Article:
With unit testing, we can verify parts of our source code are working as expected. After we've changed our code or performed a refactoring, unit tests can tell us if the changes we did break existing functionality or not. Only when all the tests are "green" (all tests pass) can we be sure that we're not breaking the functionality of our code.
PhpStorm uses PHPUnit as the test runner, a widely used unit testing framework for PHP which provides a lot of features. Let's see how it integrates with PhpStorm.
1. Adding a unit test to a project
Adding unit tests to a project can be done in several ways. We can create a new file and select the PHPUnit | PHPUnit test file template. Another way to create a test for some specific class is to invoke use the Go to Test action (with Navigate | Go to Test or Cmd+Shift+T / Ctrl+Shift+T) and choose Create new test.
Either method for creating a new test will open Create New PHPUnit Test dialog, in which we can specify the name of the class to test, the name and namespace of the test class, and where the PHP file should be saved.
After clicking OK, a boilerplate unit test class will be generated.
2. Enabling PHPUnit for our project
As we can see from the generated class above, there is no autocompletion support yet and PhpStorm does not know about the PHPUnit_Framework_TestCase class PHPUnit provides. Why is that? Because we haven't enabled PHPUnit yet for our project. Let's do that.
We can reference PHPUnit in several ways, depending on preferences or project standards.
- One approach is to install PHPUnit using PEAR. By adding an external library we can load PHPUnit from PHP's include path.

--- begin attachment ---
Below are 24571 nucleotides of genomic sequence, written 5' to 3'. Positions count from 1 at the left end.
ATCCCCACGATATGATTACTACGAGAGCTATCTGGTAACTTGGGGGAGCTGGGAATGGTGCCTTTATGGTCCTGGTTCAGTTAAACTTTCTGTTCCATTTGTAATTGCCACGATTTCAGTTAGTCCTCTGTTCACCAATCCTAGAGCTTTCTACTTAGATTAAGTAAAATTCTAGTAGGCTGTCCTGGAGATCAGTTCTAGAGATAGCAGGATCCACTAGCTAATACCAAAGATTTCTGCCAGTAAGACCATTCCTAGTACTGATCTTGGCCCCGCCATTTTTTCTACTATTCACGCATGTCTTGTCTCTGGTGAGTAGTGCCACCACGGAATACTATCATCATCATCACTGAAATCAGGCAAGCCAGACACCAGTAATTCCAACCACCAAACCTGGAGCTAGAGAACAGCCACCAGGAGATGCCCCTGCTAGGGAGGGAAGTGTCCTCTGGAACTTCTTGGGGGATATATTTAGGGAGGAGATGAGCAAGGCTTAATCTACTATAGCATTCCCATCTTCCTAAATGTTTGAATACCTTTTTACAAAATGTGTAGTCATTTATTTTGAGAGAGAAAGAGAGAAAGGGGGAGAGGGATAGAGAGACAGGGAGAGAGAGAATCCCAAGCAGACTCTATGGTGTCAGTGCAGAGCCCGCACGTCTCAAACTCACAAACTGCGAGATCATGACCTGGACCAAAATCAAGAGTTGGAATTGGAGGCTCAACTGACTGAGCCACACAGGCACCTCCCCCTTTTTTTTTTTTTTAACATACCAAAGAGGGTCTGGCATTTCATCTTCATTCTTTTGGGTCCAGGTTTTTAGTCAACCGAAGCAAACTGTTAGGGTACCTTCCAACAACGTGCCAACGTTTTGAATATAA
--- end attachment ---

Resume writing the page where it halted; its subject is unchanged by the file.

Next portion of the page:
- Another approach is installing PHPUnit via Composer in PhpStorm.
- Another approach is downloading PHPUnit as a PHAR file and loading the PHAR file in our unit test code.
For this tutorial, let's go with the last option and work with PHPUnit from a PHAR file. From the Project Settings | PHP | PHPUnit, we can specify how we want to load PHPUnit. The options presented are the same options as described above (include path, Composer or PHAR). We don't have to grab the phpunit.phar file from www.phpunit.de ourselves: we can let PhpStorm download it for us.
Optionally, we can also specify the path to a phpunit.xml configuration file, or the path to a bootstrap file (to run arbitrary PHP code before unit tests run).
After closing the settings, we now get full autocompletion support on all PHPUnit's classes and functions:
3. Creating a Run Configuration
In order to be able to run unit tests, we need to create a new Run Configuration. We can add one of the type PHPUnit and give it a name. Next, we can provide details such as which tests should be run (all tests in a directory, a specific test class or one specific test). Adding test runner arguments or PHP interpreter options is also supported. Let's go with all tests in the tests folder of our project.
4. Running unit tests
We are now able to run (or debug) our unit tests! It's very easy: just run the configuration we've just created. This will bring up a new tool window in which test results will be displayed.
The test results tool window is divided in 3 main areas: the left side allows us to filter tests or export results. The middle area shows us the raw PHPUnit output. In the right part, we can drill down through all unit tests and see which ones succeeded and which ones failed.
From the test results we can also use the context menu to perform several actions, such as running one specific test or navigating to the test source code.
Keep in mind that you can also debug unit tests, as well as use the techniques outlined in Profiling the Performance of PHP Applications to analyze the test run performance.